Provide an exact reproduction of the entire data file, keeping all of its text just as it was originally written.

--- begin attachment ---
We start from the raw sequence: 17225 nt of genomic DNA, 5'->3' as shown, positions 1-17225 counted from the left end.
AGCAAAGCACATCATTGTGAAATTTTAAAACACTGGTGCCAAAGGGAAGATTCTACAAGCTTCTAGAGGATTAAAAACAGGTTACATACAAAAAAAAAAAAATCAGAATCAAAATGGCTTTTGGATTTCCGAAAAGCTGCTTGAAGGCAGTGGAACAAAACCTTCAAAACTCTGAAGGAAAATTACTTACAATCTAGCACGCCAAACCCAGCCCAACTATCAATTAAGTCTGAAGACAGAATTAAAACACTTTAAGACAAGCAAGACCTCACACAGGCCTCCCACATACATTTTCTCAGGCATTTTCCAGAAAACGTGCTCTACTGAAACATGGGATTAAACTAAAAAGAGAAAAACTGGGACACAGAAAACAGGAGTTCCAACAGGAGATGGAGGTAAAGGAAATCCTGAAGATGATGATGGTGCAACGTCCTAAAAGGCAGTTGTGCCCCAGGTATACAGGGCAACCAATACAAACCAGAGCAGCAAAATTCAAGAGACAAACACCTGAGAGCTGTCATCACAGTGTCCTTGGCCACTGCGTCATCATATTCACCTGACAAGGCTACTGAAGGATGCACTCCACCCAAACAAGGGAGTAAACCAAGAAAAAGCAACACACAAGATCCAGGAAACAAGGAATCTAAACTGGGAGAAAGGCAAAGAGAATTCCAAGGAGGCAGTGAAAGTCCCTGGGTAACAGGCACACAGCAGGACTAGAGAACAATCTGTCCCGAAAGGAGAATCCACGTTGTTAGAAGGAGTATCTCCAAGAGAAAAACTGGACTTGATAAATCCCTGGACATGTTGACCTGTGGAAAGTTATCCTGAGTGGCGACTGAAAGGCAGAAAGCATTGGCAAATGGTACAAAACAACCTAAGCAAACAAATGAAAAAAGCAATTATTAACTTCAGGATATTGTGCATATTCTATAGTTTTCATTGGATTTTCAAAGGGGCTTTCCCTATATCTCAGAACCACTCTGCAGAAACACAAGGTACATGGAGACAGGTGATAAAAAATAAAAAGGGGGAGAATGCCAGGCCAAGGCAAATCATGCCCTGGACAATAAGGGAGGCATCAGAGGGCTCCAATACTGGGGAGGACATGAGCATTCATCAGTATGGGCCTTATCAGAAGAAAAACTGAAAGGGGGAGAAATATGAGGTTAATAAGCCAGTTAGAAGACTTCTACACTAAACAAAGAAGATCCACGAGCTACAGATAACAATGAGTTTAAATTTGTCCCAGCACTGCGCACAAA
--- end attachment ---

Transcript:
We start from the raw sequence: 17225 nt of genomic DNA, 5'->3' as shown, positions 1-17225 counted from the left end.
AGCAAAGCACATCATTGTGAAATTTTAAAACACTGGTGCCAAAGGGAAGATTCTACAAGCTTCTAGAGGATTAAAAACAGGTTACATACAAAAAAAAAAAAATCAGAATCAAAATGGCTTTTGGATTTCCGAAAAGCTGCTTGAAGGCAGTGGAACAAAACCTTCAAAACTCTGAAGGAAAATTACTTACAATCTAGCACGCCAAACCCAGCCCAACTATCAATTAAGTCTGAAGACAGAATTAAAACACTTTAAGACAAGCAAGACCTCACACAGGCCTCCCACATACATTTTCTCAGGCATTTTCCAGAAAACGTGCTCTACTGAAACATGGGATTAAACTAAAAAGAGAAAAACTGGGACACAGAAAACAGGAGTTCCAACAGGAGATGGAGGTAAAGGAAATCCTGAAGATGATGATGGTGCAACGTCCTAAAAGGCAGTTGTGCCCCAGGTATACAGGGCAACCAATACAAACCAGAGCAGCAAAATTCAAGAGACAAACACCTGAGAGCTGTCATCACAGTGTCCTTGGCCACTGCGTCATCATATTCACCTGACAAGGCTACTGAAGGATGCACTCCACCCAAACAAGGGAGTAAACCAAGAAAAAGCAACACACAAGATCCAGGAAACAAGGAATCTAAACTGGGAGAAAGGCAAAGAGAATTCCAAGGAGGCAGTGAAAGTCCCTGGGTAACAGGCACACAGCAGGACTAGAGAACAATCTGTCCCGAAAGGAGAATCCACGTTGTTAGAAGGAGTATCTCCAAGAGAAAAACTGGACTTGATAAATCCCTGGACATGTTGACCTGTGGAAAGTTATCCTGAGTGGCGACTGAAAGGCAGAAAGCATTGGCAAATGGTACAAAACAACCTAAGCAAACAAATGAAAAAAGCAATTATTAACTTCAGGATATTGTGCATATTCTATAGTTTTCATTGGATTTTCAAAGGGGCTTTCCCTATATCTCAGAACCACTCTGCAGAAACACAAGGTACATGGAGACAGGTGATAAAAAATAAAAAGGGGGAGAATGCCAGGCCAAGGCAAATCATGCCCTGGACAATAAGGGAGGCATCAGAGGGCTCCAATACTGGGGAGGACATGAGCATTCATCAGTATGGGCCTTATCAGAAGAAAAACTGAAAGGGGGAGAAATATGAGGTTAATAAGCCAGTTAGAAGACTTCTACACTAAACAAAGAAGATCCACGAGCTACAGATAACAATGAGTTTAAATTTGTCCCAGCACTGCGCACAAA